As AI continues to permeate the healthcare industry, we must keep up with the changing landscape of reimbursement pathways and evidence requirements. Only then can Pharmaceutical and Medtech companies stay ahead of the AI adoption curve and reap the benefits that this technology can bring.

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  1. U.S. FDA. Artificial Intelligence and Machine Learning (AI/ML) – Enabled Medical Devices. 2023. Available from: Accessed February 2024.
  2. NHS England. The NHS AI Lab: Accelerating the safe adoption of artificial intelligence in health and care. Available from: Accessed February 2024.
  3. U.S. FDA. Using Artificial Intelligence & Machine Learning in the Development of Drug & Biological Products. 2023. Available from: Accessed February 2024.
  4. U.S. Department of Health and Human Services. Department of Health and Human Services: Artificial Intelligence Use Cases Inventory. 2024. Available from: Accessed February 2024.
  5. World Economic Forum: Health and Healthcare. 5 steps to put healthcare on the AI fast-track. 2024. Available from: Accessed February 2024.
  6. World Health Organization. Global Initiative on AI for Health. 2024. Available from: Accessed February 2024.
  7. European Commission. Shaping Europe’s digital future: Sectorial AI Testing and Experimentation Facilities under the Digital Europe Programme. 2024. Available from: Accessed February 2024.
  8. Bill & Melinda Gates Foundation. Gates Foundation Selects Nearly 50 Global Health and Development Projects That Will Contribute to Shaping Equitable Access to AI. 2023. Available from: Accessed February 2024.
  9. GOV.UK. Technology in health and social care. Press release: New £100 million fund to capitalise on AI’s game-changing potential in life sciences and healthcare. 2023. Available from: Accessed February 2024.
  10. GOV.UK. Research and innovation in health and social care. News story: UK life sciences vision set to deliver life-changing innovations. 2021. Available from: Accessed February 2024.
  11. Mtech Access. Artificial intelligence (AI) in clinical trials: implications for evidence synthesis and market access. 2023. Available from: Accessed February 2024.
  12. U.S. FDA. Marketing Submission Recommendations for a Predetermined Change Control Plan for Artificial Intelligence/Machine Learning (AI/ML)-Enabled Device Software Functions: Draft Guidance for Industry and Food and Drug Administration Staff. 2023. Available from: Accessed February 2024.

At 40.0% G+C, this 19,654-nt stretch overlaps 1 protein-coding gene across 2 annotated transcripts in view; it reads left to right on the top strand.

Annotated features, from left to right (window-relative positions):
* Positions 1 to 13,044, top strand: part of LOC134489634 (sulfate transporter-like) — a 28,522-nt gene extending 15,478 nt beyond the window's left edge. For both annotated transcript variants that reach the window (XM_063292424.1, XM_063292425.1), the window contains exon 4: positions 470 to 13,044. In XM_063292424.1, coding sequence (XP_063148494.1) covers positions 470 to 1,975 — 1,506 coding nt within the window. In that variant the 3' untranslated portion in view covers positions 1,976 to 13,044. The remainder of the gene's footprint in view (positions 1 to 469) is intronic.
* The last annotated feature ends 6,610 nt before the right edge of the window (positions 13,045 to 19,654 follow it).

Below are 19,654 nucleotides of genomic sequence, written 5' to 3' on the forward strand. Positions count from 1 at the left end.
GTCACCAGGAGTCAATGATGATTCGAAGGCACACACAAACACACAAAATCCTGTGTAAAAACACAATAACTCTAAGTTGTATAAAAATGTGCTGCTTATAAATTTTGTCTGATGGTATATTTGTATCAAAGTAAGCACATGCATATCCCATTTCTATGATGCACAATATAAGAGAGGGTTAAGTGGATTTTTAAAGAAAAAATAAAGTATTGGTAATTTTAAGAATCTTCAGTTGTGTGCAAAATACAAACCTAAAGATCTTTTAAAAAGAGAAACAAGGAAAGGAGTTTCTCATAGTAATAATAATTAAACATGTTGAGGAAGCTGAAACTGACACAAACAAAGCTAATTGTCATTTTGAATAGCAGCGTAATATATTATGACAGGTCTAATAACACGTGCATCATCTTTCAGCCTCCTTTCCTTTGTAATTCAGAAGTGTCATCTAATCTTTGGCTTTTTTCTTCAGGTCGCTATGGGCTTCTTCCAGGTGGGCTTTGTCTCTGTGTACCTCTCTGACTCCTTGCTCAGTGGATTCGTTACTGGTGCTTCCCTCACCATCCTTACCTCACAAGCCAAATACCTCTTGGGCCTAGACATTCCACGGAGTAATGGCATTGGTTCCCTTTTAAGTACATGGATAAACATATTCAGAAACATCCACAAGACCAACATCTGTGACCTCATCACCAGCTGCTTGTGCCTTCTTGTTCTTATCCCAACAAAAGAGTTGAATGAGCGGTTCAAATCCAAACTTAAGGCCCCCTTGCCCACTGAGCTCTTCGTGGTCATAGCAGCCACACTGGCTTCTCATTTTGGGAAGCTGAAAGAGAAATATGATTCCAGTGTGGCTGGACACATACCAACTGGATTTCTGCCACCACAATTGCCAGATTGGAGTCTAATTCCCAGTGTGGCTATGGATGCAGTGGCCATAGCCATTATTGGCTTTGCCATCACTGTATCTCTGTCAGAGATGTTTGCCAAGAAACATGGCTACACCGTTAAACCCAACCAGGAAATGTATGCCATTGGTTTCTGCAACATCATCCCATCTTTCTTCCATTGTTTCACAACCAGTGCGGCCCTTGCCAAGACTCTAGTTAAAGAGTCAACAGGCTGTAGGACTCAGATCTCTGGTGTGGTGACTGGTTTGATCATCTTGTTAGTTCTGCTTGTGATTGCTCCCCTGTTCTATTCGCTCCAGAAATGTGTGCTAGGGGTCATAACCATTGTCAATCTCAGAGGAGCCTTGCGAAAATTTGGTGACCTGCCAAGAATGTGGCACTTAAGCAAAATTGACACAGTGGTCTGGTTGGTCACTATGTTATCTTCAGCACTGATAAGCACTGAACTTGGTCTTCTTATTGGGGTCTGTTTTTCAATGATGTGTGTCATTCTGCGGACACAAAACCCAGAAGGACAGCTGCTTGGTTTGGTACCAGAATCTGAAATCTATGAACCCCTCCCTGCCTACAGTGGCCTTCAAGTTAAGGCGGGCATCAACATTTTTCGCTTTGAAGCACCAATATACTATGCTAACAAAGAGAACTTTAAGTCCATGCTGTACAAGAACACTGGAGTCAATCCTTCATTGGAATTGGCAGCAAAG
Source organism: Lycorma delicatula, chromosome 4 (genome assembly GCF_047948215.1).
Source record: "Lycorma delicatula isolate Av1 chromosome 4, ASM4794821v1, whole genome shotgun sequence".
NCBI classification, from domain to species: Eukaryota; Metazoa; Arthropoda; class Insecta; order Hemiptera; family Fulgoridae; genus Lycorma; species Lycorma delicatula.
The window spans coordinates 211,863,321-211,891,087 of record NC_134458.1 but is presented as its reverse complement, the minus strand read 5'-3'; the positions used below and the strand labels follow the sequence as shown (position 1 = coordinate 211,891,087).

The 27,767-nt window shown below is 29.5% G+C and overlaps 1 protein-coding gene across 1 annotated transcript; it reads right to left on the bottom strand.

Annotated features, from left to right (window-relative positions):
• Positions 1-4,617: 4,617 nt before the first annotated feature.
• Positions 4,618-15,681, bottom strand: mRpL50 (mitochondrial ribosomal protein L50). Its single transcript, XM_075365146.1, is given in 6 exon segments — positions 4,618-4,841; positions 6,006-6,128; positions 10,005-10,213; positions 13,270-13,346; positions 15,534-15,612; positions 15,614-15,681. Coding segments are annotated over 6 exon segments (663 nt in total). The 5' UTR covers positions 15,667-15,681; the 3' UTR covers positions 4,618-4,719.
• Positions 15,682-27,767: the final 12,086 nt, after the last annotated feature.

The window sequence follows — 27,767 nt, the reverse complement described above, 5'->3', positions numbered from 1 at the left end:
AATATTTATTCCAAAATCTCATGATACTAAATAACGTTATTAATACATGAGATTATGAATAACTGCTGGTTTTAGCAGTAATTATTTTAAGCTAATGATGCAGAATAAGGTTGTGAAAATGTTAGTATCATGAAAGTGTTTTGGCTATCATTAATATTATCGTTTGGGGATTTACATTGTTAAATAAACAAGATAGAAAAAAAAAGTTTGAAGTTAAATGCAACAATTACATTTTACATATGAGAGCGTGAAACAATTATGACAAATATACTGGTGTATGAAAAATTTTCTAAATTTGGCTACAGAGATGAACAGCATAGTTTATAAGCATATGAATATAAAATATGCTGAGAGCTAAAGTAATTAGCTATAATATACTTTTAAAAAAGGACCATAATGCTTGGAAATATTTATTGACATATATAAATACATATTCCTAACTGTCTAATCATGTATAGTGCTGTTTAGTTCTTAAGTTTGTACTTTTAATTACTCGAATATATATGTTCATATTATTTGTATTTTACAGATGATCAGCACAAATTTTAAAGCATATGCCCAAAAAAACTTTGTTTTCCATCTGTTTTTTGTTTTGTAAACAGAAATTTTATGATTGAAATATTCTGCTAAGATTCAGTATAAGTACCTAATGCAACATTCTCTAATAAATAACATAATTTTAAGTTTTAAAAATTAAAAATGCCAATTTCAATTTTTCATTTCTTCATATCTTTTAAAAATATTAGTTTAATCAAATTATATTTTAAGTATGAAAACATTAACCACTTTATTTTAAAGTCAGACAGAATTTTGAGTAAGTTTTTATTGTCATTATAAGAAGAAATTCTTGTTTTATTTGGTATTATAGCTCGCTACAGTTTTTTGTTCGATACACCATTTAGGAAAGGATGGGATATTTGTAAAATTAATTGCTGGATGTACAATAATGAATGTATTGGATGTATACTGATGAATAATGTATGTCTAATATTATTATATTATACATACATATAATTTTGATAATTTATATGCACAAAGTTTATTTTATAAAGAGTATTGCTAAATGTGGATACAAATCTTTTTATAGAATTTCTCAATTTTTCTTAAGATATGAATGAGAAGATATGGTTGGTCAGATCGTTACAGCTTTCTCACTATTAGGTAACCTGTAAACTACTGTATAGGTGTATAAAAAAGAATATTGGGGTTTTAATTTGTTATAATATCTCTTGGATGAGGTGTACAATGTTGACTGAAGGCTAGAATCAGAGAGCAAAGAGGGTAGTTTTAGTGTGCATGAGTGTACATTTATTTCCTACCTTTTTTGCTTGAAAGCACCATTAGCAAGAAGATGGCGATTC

13. GOV.UK. Guidance: Software and Artificial Intelligence (AI) as a Medical Device. 2023. Available from: Accessed February 2024.
  14. WHO. Regulatory considerations on artificial intelligence for health. 2023. Available from: Accessed February 2024.
  15. WHO. Ethics and governance of artificial intelligence for health: Guidance on large multi-modal models. 2024. Available from: Accessed February 2024.
  16. National Academy of Medicine. Health Care Artificial Intelligence Code of Conduct. 2024. Available from: Accessed February 2024.
  17. NICE. Evidence standards framework for digital health technologies (ECD7). 2022. Available from: Accessed February 2024.
  18. Page MJ, Moher D, Bossuyt PM, Boutron I, Hoffmann TC, Mulrow CD, et al. PRISMA 2020 explanation and elaboration: updated guidance and exemplars for reporting systematic reviews. British Medical Journal. 2021;372.
  19. Cochrane Training. Cochrane Handbook for Systematic Reviews of Interventions: Version 6.4. 2023. Available from: Accessed February 2024.
  20. Mtech Access. Evidence strategy for Medical Technologies and Diagnostics. 2023. Available from: Accessed February 2024.
  21. NICE. Single technology appraisal (STA): Specification for manufacturer/sponsor submission of evidence. 2012. Available from: Accessed February 2024.

Fostering Innovation

Author: Phil Richardson (Chair & Chief Innovation Officer).


Looking beyond product

In the commercialisation of Pharmaceutical and medical technology interventions, innovation spans the whole value chain, from drug discovery to patient use, and remains the biggest source of sustainable competitive advantage. However, it will struggle to deliver meaningful changes in healthcare if the focus remains on just developing products.